NRLC students score a victory for wildlife

December 17, 2011

Wild bighorn sheep in Idaho’s Payette National Forest now have a longer life expectancy thanks to the efforts of students at the University of Colorado’s Natural Resources Law Clinic. The students successfully advocated for, and later defended, a decision by the Payette’s supervisor to restrict grazing by domestic sheep because of the risk they may pose to the wild bighorns.

Bighorns were once abundant on the Payette and elsewhere in the Rockies, but their numbers have been severely reduced by habitat loss, disease, and other factors. A species of bacteria carried by most domestic sheep and usually harmless to them is a major threat to the remaining bighorns as it can cause a fatal pneumonia. The bighorns’ natural curiosity and social behavior exacerbates the transmission of the disease. Several herds of bighorns have died of pneumonia after coming in contact with their domestic cousins.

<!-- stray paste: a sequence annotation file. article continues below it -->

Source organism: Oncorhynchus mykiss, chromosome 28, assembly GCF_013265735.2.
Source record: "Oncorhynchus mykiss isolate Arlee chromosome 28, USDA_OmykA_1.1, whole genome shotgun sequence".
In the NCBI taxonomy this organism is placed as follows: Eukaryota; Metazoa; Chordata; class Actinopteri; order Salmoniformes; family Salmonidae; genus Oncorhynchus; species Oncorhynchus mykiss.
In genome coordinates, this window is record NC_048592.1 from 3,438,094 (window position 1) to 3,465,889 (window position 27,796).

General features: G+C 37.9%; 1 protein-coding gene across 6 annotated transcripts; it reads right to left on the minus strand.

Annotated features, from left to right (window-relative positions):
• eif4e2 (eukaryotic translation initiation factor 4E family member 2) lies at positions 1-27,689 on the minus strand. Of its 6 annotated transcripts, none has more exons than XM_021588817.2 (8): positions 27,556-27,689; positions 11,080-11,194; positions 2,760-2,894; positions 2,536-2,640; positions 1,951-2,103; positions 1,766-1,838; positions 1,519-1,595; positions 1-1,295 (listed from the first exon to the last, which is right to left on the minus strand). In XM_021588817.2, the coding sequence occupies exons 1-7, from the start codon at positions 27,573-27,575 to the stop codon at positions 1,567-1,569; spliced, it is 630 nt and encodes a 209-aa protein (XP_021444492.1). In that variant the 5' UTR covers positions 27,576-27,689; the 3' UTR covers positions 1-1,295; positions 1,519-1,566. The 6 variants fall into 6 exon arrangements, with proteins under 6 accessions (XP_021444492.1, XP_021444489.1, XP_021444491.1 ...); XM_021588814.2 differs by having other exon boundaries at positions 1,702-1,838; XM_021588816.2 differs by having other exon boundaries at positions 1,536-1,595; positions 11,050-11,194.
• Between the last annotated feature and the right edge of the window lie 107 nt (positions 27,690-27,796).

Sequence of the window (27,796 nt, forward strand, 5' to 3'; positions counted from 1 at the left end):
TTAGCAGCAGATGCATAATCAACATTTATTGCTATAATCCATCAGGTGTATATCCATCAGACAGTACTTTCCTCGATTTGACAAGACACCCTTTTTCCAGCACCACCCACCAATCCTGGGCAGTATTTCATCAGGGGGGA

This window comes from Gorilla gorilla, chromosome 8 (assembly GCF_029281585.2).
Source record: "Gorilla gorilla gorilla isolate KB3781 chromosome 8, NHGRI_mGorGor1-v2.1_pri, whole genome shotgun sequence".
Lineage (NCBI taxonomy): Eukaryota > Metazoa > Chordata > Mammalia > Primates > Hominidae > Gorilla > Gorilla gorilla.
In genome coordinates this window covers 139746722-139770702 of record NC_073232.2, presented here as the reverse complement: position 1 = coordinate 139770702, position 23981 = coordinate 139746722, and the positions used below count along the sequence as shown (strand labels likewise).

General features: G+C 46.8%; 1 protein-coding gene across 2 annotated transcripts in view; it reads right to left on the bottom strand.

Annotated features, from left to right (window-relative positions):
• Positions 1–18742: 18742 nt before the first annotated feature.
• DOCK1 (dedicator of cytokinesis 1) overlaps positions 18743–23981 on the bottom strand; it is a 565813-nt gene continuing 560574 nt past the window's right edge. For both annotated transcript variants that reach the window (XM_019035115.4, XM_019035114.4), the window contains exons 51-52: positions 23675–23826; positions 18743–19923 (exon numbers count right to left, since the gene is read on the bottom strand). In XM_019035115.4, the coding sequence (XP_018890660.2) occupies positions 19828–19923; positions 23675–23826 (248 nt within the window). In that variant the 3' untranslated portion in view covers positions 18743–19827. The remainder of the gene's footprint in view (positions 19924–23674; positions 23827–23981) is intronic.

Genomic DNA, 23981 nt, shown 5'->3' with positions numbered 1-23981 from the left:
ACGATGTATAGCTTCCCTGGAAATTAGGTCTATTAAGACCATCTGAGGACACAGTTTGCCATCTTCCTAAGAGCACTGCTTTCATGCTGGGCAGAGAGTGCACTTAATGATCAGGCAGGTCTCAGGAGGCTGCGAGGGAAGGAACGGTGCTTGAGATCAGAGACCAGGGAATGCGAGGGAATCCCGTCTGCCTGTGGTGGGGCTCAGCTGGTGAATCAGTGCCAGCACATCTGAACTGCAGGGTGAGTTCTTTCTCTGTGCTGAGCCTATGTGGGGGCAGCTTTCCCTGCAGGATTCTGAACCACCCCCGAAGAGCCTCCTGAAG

Currently, sheep ranchers may graze their domestic sheep on the National Forests only where authorized by permits from the U.S. Forest Service. However, the Forest Service is legally required to limit grazing so as to protect wildlife and other natural resources. In spring 2010, Natural Resources Law Clinic students Jacey Cerda and Rebecca Rizzuti, on behalf of the Idaho Wildlife Federation (IWF) and the National Wildlife Federation (NWF), prepared a legal and scientific analysis showing that the Forest Service had ample authority, and a legal duty, to terminate domestic sheep grazing on portions of the Payette National Forest where bighorns are likely to come into contact with the domestic sheep.   

In summer 2010, the Supervisor of the Payette National Forest issued a decision largely following Cerda’s and Rizzuti’s recommendations. The decision was hailed by wildlife advocates but opposed by sheep ranchers, who filed an administrative appeal of the decision.

Colorado Law students Taber Ward and Matt Samelson worked on behalf of IWF, NWF, and the Nez Perce tribe to defend the decision, writing major portions of a brief used to support the Supervisor’s decision. On April 8, 2011, the Chief of the U.S. Forest Service announced the final affirmation of the decision.

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